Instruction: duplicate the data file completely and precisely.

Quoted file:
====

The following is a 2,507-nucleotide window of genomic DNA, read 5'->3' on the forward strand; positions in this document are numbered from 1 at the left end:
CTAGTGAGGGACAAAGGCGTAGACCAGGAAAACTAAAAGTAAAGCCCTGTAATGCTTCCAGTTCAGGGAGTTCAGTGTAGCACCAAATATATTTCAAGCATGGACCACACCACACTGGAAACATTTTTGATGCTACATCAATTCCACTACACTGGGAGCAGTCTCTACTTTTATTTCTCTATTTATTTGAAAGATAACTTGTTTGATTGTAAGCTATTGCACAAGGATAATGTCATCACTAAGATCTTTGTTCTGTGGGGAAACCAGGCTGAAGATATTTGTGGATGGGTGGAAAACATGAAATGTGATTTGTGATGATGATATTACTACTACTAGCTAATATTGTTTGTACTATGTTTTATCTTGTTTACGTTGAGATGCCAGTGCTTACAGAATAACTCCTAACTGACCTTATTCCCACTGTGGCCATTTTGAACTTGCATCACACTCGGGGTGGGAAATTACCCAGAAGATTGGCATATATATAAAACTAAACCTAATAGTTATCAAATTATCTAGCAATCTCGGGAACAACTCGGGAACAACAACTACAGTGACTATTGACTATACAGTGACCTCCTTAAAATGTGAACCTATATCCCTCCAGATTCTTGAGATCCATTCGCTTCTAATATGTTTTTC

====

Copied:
The following is a 2,507-nucleotide window of genomic DNA, read 5'->3' on the forward strand; positions in this document are numbered from 1 at the left end:
CTAGTGAGGGACAAAGGCGTAGACCAGGAAAACTAAAAGTAAAGCCCTGTAATGCTTCCAGTTCAGGGAGTTCAGTGTAGCACCAAATATATTTCAAGCATGGACCACACCACACTGGAAACATTTTTGATGCTACATCAATTCCACTACACTGGGAGCAGTCTCTACTTTTATTTCTCTATTTATTTGAAAGATAACTTGTTTGATTGTAAGCTATTGCACAAGGATAATGTCATCACTAAGATCTTTGTTCTGTGGGGAAACCAGGCTGAAGATATTTGTGGATGGGTGGAAAACATGAAATGTGATTTGTGATGATGATATTACTACTACTAGCTAATATTGTTTGTACTATGTTTTATCTTGTTTACGTTGAGATGCCAGTGCTTACAGAATAACTCCTAACTGACCTTATTCCCACTGTGGCCATTTTGAACTTGCATCACACTCGGGGTGGGAAATTACCCAGAAGATTGGCATATATATAAAACTAAACCTAATAGTTATCAAATTATCTAGCAATCTCGGGAACAACTCGGGAACAACAACTACAGTGACTATTGACTATACAGTGACCTCCTTAAAATGTGAACCTATATCCCTCCAGATTCTTGAGATCCATTCGCTTCTAATATGTTTTTC